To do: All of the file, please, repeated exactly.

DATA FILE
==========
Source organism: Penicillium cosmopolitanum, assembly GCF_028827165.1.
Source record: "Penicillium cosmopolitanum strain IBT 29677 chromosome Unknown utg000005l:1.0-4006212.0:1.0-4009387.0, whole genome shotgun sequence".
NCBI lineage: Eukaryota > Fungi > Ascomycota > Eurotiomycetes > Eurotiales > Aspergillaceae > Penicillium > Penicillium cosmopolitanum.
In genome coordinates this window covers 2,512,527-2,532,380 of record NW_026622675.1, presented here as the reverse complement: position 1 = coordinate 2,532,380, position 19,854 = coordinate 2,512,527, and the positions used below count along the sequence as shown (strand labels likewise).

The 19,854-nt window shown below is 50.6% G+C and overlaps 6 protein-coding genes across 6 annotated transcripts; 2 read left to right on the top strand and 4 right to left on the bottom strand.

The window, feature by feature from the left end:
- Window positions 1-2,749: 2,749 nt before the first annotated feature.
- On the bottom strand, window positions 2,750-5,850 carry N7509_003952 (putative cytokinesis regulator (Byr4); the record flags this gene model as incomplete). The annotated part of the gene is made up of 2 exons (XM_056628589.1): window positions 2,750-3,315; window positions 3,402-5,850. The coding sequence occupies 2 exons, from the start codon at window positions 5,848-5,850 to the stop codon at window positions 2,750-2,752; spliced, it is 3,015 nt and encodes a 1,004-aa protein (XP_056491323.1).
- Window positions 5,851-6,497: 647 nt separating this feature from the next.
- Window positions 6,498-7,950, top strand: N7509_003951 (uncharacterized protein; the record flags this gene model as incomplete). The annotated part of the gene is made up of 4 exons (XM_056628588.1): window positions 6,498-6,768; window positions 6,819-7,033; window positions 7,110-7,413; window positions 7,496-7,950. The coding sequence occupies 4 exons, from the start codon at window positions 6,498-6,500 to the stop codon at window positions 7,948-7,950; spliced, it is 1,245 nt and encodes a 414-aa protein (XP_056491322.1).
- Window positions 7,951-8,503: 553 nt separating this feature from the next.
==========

Source organism: Penicillium cosmopolitanum, assembly GCF_028827165.1.
Source record: "Penicillium cosmopolitanum strain IBT 29677 chromosome Unknown utg000005l:1.0-4006212.0:1.0-4009387.0, whole genome shotgun sequence".
NCBI lineage: Eukaryota > Fungi > Ascomycota > Eurotiomycetes > Eurotiales > Aspergillaceae > Penicillium > Penicillium cosmopolitanum.
In genome coordinates this window covers 2,512,527-2,532,380 of record NW_026622675.1, presented here as the reverse complement: position 1 = coordinate 2,532,380, position 19,854 = coordinate 2,512,527, and the positions used below count along the sequence as shown (strand labels likewise).

The 19,854-nt window shown below is 50.6% G+C and overlaps 6 protein-coding genes across 6 annotated transcripts; 2 read left to right on the top strand and 4 right to left on the bottom strand.

The window, feature by feature from the left end:
- Window positions 1-2,749: 2,749 nt before the first annotated feature.
- On the bottom strand, window positions 2,750-5,850 carry N7509_003952 (putative cytokinesis regulator (Byr4); the record flags this gene model as incomplete). The annotated part of the gene is made up of 2 exons (XM_056628589.1): window positions 2,750-3,315; window positions 3,402-5,850. The coding sequence occupies 2 exons, from the start codon at window positions 5,848-5,850 to the stop codon at window positions 2,750-2,752; spliced, it is 3,015 nt and encodes a 1,004-aa protein (XP_056491323.1).
- Window positions 5,851-6,497: 647 nt separating this feature from the next.
- Window positions 6,498-7,950, top strand: N7509_003951 (uncharacterized protein; the record flags this gene model as incomplete). The annotated part of the gene is made up of 4 exons (XM_056628588.1): window positions 6,498-6,768; window positions 6,819-7,033; window positions 7,110-7,413; window positions 7,496-7,950. The coding sequence occupies 4 exons, from the start codon at window positions 6,498-6,500 to the stop codon at window positions 7,948-7,950; spliced, it is 1,245 nt and encodes a 414-aa protein (XP_056491322.1).
- Window positions 7,951-8,503: 553 nt separating this feature from the next.